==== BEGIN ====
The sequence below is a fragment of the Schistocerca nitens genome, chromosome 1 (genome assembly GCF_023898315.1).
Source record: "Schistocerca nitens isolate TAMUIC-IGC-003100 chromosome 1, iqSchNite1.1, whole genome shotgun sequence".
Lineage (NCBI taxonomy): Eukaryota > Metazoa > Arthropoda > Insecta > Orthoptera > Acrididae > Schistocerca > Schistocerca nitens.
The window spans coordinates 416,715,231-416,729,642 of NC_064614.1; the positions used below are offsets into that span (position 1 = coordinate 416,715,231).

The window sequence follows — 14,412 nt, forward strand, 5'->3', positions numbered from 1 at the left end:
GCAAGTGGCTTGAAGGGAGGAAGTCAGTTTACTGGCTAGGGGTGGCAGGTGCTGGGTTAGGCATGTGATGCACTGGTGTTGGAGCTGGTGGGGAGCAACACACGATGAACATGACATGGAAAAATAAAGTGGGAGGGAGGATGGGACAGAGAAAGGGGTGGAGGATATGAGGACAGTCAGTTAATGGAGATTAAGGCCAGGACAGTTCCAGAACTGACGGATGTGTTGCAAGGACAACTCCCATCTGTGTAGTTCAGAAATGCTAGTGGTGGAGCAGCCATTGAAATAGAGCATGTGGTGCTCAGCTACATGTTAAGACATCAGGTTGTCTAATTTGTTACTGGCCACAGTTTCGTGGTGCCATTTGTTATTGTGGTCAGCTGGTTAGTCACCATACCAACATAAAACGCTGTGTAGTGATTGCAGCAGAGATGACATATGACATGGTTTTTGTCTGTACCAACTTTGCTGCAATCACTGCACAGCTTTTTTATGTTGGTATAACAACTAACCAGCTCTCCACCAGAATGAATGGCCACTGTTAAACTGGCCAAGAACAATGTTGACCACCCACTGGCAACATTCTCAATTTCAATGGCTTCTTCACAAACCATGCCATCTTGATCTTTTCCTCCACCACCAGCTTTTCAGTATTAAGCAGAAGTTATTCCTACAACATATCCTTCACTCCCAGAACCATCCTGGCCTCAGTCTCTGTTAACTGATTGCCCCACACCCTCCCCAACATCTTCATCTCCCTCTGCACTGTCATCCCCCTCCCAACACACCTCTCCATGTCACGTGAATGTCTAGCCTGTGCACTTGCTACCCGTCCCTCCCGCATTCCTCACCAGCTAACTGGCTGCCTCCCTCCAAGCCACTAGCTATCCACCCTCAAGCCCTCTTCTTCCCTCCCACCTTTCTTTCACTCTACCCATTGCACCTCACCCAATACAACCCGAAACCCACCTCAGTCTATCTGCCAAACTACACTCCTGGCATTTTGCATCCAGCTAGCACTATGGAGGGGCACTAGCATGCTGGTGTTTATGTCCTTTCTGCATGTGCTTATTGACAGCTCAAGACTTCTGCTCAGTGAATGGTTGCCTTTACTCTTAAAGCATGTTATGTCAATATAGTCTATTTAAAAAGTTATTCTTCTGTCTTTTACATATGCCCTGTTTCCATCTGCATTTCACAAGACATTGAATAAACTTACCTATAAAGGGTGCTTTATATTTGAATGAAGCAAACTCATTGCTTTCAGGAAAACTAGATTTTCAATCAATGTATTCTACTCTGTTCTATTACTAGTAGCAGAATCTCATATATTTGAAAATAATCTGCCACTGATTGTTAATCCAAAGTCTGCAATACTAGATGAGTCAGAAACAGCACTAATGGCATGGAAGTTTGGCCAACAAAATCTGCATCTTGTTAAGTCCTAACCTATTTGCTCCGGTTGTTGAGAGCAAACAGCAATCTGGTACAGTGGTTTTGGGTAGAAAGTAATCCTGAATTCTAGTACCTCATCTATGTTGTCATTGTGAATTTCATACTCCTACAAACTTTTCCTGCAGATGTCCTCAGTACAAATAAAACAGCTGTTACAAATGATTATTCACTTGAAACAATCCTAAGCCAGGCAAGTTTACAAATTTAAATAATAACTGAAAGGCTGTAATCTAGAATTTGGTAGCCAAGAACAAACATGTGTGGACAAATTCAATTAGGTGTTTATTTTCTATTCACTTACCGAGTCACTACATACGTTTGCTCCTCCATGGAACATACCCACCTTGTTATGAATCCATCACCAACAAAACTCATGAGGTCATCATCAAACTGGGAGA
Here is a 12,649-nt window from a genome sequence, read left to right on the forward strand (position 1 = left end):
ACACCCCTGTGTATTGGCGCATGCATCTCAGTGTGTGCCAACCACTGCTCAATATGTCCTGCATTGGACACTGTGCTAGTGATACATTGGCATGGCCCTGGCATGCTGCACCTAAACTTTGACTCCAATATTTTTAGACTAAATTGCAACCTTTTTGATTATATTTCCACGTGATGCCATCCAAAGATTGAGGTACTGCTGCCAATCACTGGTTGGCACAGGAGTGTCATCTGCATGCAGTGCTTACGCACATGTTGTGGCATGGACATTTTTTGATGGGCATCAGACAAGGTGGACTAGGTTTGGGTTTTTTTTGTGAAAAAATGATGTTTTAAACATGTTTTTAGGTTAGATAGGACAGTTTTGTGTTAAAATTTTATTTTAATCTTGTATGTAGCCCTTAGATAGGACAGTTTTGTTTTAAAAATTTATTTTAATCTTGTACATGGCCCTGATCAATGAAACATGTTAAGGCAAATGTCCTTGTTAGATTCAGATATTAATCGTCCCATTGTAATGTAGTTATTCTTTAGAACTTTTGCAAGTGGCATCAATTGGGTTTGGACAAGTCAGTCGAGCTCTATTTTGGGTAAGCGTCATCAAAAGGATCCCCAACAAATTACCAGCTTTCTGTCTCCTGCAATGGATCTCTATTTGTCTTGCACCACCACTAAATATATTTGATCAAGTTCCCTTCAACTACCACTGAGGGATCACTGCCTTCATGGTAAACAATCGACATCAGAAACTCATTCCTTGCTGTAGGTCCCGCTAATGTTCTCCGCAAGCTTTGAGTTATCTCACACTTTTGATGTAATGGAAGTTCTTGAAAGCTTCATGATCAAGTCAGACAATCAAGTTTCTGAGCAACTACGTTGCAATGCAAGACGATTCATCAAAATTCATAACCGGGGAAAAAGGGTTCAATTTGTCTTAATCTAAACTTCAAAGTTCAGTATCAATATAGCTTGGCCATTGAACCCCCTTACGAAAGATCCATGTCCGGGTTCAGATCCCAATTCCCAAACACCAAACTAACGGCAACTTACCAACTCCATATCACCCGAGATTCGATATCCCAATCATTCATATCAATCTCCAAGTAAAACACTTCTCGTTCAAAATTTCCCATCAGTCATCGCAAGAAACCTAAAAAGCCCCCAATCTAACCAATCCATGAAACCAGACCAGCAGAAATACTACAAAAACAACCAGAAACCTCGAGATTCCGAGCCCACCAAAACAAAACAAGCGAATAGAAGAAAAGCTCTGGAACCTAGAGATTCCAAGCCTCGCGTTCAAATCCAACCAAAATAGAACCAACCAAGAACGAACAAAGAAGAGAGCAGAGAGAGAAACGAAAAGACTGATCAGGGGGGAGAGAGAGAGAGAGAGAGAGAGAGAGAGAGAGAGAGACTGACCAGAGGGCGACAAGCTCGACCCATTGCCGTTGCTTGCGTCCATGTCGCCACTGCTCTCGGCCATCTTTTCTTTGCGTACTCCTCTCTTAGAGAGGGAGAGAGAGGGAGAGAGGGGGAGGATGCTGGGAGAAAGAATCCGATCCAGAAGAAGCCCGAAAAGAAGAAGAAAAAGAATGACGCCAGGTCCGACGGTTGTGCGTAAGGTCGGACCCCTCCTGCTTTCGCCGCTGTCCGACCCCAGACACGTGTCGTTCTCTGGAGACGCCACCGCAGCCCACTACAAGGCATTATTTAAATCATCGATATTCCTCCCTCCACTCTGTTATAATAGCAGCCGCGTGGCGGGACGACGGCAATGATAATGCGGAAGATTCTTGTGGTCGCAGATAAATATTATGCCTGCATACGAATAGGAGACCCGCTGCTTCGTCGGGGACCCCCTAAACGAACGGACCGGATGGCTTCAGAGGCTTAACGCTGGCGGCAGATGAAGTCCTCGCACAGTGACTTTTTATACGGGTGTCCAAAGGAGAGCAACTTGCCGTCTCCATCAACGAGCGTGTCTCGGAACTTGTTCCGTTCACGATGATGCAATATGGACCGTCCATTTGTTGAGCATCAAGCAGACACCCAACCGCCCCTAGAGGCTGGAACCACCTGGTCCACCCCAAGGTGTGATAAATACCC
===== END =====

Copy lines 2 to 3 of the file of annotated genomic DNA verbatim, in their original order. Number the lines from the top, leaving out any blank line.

Source record: "Schistocerca nitens isolate TAMUIC-IGC-003100 chromosome 1, iqSchNite1.1, whole genome shotgun sequence".
Lineage (NCBI taxonomy): Eukaryota > Metazoa > Arthropoda > Insecta > Orthoptera > Acrididae > Schistocerca > Schistocerca nitens.